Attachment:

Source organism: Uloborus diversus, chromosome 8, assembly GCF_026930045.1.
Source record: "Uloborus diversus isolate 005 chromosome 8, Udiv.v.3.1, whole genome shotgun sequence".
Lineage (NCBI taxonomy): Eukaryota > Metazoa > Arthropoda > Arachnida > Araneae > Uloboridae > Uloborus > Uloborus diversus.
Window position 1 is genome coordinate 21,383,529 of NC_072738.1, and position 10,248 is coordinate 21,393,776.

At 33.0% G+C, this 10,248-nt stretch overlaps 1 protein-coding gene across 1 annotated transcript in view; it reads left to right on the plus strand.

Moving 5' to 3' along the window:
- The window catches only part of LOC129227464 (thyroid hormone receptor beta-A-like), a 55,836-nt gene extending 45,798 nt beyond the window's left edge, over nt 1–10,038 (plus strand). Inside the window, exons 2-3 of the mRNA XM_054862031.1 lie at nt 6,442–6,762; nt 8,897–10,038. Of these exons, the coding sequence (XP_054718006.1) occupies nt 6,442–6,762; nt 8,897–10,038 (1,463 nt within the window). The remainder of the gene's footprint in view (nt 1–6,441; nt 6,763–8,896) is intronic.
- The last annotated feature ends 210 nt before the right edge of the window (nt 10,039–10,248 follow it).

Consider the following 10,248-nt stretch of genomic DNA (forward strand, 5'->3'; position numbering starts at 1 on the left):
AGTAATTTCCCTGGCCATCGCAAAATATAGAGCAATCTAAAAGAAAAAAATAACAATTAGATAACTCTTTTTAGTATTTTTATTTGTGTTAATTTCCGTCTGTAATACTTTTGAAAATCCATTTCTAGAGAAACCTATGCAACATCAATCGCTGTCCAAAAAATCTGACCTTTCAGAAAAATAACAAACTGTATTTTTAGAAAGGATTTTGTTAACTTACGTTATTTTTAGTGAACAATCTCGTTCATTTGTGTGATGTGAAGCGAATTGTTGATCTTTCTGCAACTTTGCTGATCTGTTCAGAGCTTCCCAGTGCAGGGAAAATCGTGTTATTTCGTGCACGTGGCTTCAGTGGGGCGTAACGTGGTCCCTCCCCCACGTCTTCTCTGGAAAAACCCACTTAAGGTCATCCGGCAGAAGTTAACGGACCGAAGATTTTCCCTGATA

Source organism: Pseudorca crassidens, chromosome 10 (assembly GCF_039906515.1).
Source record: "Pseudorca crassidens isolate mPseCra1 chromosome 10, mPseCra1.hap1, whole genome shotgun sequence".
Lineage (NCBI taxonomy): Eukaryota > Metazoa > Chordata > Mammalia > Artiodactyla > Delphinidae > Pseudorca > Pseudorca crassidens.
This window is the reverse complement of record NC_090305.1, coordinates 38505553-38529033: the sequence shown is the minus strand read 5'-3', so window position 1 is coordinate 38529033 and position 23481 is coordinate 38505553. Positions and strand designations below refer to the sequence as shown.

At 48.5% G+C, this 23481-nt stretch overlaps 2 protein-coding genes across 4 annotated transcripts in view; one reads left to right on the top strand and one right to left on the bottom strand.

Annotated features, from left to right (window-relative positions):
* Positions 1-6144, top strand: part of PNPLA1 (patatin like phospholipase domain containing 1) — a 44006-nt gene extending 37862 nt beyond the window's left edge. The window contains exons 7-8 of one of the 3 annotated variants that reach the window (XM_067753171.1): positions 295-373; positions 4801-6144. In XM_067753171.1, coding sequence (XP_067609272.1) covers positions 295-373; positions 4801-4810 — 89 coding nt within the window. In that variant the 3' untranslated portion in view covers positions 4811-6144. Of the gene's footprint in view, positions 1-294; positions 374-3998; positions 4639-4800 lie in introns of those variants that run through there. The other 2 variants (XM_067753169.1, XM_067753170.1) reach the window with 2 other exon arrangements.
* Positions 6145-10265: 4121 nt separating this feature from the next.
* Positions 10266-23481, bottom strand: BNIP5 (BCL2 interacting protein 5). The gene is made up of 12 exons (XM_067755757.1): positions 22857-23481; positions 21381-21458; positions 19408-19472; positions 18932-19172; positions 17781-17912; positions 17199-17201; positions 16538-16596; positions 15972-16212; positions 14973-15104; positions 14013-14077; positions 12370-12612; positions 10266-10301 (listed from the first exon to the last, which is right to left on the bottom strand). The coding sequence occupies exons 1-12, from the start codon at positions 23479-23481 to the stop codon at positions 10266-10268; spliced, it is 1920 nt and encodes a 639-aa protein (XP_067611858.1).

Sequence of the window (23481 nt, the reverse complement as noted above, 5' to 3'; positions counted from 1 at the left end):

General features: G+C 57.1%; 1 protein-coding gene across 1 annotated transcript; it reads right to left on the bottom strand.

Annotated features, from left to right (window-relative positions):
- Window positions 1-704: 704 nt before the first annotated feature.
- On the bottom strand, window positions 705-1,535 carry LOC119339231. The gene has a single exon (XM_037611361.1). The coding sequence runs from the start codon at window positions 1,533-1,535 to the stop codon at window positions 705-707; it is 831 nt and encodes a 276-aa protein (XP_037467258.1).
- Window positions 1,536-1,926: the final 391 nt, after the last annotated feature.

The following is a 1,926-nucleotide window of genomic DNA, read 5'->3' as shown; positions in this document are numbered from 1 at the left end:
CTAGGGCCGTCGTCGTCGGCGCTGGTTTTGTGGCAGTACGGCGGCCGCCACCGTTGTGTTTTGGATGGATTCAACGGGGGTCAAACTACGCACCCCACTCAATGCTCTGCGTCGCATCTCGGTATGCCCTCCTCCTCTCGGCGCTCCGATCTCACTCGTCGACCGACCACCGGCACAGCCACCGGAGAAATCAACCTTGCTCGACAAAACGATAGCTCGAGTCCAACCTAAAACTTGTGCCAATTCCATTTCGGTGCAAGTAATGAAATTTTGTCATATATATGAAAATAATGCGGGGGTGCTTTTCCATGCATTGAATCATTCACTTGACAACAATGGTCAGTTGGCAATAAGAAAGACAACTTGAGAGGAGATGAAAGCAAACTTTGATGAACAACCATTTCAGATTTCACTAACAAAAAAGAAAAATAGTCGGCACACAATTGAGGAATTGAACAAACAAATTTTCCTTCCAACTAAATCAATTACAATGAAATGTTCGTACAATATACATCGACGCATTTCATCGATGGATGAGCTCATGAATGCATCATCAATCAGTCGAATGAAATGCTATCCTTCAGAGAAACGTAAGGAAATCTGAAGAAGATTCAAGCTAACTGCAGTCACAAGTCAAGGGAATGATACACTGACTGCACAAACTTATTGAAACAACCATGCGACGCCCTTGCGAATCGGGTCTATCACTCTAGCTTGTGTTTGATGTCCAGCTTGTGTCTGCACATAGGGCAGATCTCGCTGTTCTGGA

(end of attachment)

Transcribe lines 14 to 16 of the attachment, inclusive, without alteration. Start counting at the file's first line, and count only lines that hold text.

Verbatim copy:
This window is the reverse complement of record NC_090305.1, coordinates 38505553-38529033: the sequence shown is the minus strand read 5'-3', so window position 1 is coordinate 38529033 and position 23481 is coordinate 38505553. Positions and strand designations below refer to the sequence as shown.

At 48.5% G+C, this 23481-nt stretch overlaps 2 protein-coding genes across 4 annotated transcripts in view; one reads left to right on the top strand and one right to left on the bottom strand.

Annotated features, from left to right (window-relative positions):